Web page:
Editor’s note: Although this article was intended for the distributor audience, brands should pay attention to the opportunities that exist in the sustainable bag market.
Sustainability is often at the forefront of most people’s minds. Increasingly, people are finding ways in their everyday routines to live green with the help of reusable water bottles, dryer balls, shampoo bars, and — most importantly for this article — reusable bags.
As the usage of single-use plastic bags continues to decline, with major metropolitan cities like Philadelphia, Boston, San Francisco, Chicago, and Seattle all enacting plastic bag bans, reusable totes are gaining more popularity — making them a great solution for distributors to pitch.
According to industry expert Traci Tarquinio, vice president of product development for Largo, Florida-based Hit Promotional Products, peak selling times for totes and bags range between March and October. So, as the months get closer, let’s break down the opportunities bags and totes can present, and how to make the most of them.
Companies like Sportsman Cap & Bag, Lenexa, Kansas, are noticing the increased popularity of tote bags, and it’s a trend they plan to follow, says Paige Hofer, the supplier’s national educator.
“Customers are looking for bags they can easily reuse and are easy to decorate,” Hofer says. “So, we have added the eco-friendly option this year.”
Maribeth Sandford, CEO of Bag Makers Inc., Union, Illinois, says several new-for-2023 products, like the company’s R-PET Non-Woven Totes, Cotton Twill-Handle Eco Eurototes, and Eco Die Cut Shoppers, were inspired by heightened customer interest in eco-friendly products.
“Most of our bags are reusable and many can be recycled,” Sandford explains. “We continue to expand our product line to keep up with demand and our responsibility to the environment. We offer a variety of eco-friendly, reusable options in our non-woven, polyester, PET, R-PET non-woven, paper, and cotton/jute collections.”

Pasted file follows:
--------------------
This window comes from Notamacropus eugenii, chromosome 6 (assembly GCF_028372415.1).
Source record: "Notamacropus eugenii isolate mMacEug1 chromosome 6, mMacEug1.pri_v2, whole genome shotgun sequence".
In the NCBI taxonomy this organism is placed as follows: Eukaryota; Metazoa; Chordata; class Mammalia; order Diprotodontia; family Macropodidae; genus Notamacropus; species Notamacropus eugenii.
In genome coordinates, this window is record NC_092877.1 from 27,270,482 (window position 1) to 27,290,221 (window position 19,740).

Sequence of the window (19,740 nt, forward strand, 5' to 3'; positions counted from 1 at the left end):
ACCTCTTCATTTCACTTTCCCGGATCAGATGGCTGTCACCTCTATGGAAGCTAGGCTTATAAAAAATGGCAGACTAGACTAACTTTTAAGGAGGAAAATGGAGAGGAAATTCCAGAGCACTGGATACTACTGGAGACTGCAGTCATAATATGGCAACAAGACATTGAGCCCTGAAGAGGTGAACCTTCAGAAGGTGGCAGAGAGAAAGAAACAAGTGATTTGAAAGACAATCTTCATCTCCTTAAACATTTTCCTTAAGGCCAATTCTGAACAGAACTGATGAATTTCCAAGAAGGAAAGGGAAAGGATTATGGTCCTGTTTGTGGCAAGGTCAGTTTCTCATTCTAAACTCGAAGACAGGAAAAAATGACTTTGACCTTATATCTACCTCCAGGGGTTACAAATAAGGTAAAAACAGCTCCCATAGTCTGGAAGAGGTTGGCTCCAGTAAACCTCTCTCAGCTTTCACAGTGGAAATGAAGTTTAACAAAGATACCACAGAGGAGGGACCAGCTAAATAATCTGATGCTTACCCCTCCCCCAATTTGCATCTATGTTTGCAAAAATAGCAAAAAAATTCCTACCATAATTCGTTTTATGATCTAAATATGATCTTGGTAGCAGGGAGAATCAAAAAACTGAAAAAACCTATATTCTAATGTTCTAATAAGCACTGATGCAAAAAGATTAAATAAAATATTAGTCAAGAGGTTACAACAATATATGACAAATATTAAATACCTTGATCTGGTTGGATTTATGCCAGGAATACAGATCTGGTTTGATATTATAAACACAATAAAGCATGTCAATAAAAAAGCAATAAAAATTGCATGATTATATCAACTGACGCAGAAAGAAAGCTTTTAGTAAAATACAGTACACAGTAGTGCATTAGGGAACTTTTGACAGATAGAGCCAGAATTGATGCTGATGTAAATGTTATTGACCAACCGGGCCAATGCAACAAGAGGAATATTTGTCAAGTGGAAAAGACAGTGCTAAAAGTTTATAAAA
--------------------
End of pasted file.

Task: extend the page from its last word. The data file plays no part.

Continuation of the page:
With totes and bags, if customers are going to sport them out in public, they’ll likely want them to be fashionable. Because, let’s be real, how many old totes do you have shoved in the back of your closet from conventions and trade shows? In the moment, they’re convenient. But, after all is said and done, they never see the light of day again. So, how can you change that?
Tarquinio says it’s a must to stay up to date on the latest trends in fashion if you want your bag to stand out.
“The fashion trends that we followed from 2023 lifestyle research incorporated sport luxe; elevated athleisure; globetrotting, as people are traveling internationally again; and, of course, sustainability is key,” she says. “This all led to our product development of new materials, light weight but durable, eco-friendly but looks luxurious at a value cost.”
Recently, Hit launched the Anywhere Belt Bag, which has been coined a lululemon “dupe,” or duplicate. Tarquinio says it remains one of Hit’s best-selling products thanks to its likeness to high-end athleisure brands — further proof that following fashion trends is a step in the right direction for distributors.
Tarquinio also notes that the styling was most important as they learned from these fashion trends that people are on the go again, and the bags they carry should be multifunctional. From slings converting to waist packs to large totes, they can fold down small for travel, or feature mixed materials and quick-access pockets.